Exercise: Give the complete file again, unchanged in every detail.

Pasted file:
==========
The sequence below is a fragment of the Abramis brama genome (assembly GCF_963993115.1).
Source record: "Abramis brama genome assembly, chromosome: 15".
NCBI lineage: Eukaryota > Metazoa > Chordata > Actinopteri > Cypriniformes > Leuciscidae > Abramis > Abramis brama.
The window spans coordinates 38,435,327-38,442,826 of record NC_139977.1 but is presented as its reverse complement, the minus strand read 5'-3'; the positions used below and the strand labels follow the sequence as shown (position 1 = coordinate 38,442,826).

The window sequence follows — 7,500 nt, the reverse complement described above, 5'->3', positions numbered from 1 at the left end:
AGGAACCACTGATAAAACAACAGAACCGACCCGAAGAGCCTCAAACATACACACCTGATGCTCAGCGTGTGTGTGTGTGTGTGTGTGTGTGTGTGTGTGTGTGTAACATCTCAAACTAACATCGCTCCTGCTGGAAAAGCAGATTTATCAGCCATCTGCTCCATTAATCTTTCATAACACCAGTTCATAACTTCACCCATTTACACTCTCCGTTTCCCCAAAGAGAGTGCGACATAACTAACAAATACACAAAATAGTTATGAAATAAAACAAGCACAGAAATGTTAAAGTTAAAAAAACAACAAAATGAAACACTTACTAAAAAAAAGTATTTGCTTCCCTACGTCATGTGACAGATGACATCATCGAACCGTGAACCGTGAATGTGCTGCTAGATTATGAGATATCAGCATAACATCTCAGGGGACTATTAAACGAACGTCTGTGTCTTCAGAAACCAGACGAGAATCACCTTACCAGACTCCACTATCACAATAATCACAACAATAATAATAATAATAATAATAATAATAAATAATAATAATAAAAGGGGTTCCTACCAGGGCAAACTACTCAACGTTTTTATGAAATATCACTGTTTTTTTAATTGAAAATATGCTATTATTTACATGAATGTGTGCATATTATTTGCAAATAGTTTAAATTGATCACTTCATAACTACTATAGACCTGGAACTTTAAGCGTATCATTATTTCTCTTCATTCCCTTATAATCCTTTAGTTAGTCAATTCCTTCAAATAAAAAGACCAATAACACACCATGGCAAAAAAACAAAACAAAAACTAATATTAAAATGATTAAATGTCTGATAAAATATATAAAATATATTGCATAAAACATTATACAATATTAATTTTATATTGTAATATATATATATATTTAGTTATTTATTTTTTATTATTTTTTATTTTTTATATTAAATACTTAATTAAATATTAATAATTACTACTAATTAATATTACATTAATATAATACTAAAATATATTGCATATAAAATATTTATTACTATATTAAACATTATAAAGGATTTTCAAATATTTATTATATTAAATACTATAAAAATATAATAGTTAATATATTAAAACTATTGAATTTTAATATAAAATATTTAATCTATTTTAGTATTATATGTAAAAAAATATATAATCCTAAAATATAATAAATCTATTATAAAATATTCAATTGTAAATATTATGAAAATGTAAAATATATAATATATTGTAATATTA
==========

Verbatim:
The sequence below is a fragment of the Abramis brama genome (assembly GCF_963993115.1).
Source record: "Abramis brama genome assembly, chromosome: 15".
NCBI lineage: Eukaryota > Metazoa > Chordata > Actinopteri > Cypriniformes > Leuciscidae > Abramis > Abramis brama.
The window spans coordinates 38,435,327-38,442,826 of record NC_139977.1 but is presented as its reverse complement, the minus strand read 5'-3'; the positions used below and the strand labels follow the sequence as shown (position 1 = coordinate 38,442,826).

The window sequence follows — 7,500 nt, the reverse complement described above, 5'->3', positions numbered from 1 at the left end:
AGGAACCACTGATAAAACAACAGAACCGACCCGAAGAGCCTCAAACATACACACCTGATGCTCAGCGTGTGTGTGTGTGTGTGTGTGTGTGTGTGTGTGTGTGTAACATCTCAAACTAACATCGCTCCTGCTGGAAAAGCAGATTTATCAGCCATCTGCTCCATTAATCTTTCATAACACCAGTTCATAACTTCACCCATTTACACTCTCCGTTTCCCCAAAGAGAGTGCGACATAACTAACAAATACACAAAATAGTTATGAAATAAAACAAGCACAGAAATGTTAAAGTTAAAAAAACAACAAAATGAAACACTTACTAAAAAAAAGTATTTGCTTCCCTACGTCATGTGACAGATGACATCATCGAACCGTGAACCGTGAATGTGCTGCTAGATTATGAGATATCAGCATAACATCTCAGGGGACTATTAAACGAACGTCTGTGTCTTCAGAAACCAGACGAGAATCACCTTACCAGACTCCACTATCACAATAATCACAACAATAATAATAATAATAATAATAATAATAAATAATAATAATAAAAGGGGTTCCTACCAGGGCAAACTACTCAACGTTTTTATGAAATATCACTGTTTTTTTAATTGAAAATATGCTATTATTTACATGAATGTGTGCATATTATTTGCAAATAGTTTAAATTGATCACTTCATAACTACTATAGACCTGGAACTTTAAGCGTATCATTATTTCTCTTCATTCCCTTATAATCCTTTAGTTAGTCAATTCCTTCAAATAAAAAGACCAATAACACACCATGGCAAAAAAACAAAACAAAAACTAATATTAAAATGATTAAATGTCTGATAAAATATATAAAATATATTGCATAAAACATTATACAATATTAATTTTATATTGTAATATATATATATATTTAGTTATTTATTTTTTATTATTTTTTATTTTTTATATTAAATACTTAATTAAATATTAATAATTACTACTAATTAATATTACATTAATATAATACTAAAATATATTGCATATAAAATATTTATTACTATATTAAACATTATAAAGGATTTTCAAATATTTATTATATTAAATACTATAAAAATATAATAGTTAATATATTAAAACTATTGAATTTTAATATAAAATATTTAATCTATTTTAGTATTATATGTAAAAAAATATATAATCCTAAAATATAATAAATCTATTATAAAATATTCAATTGTAAATATTATGAAAATGTAAAATATATAATATATTGTAATATTA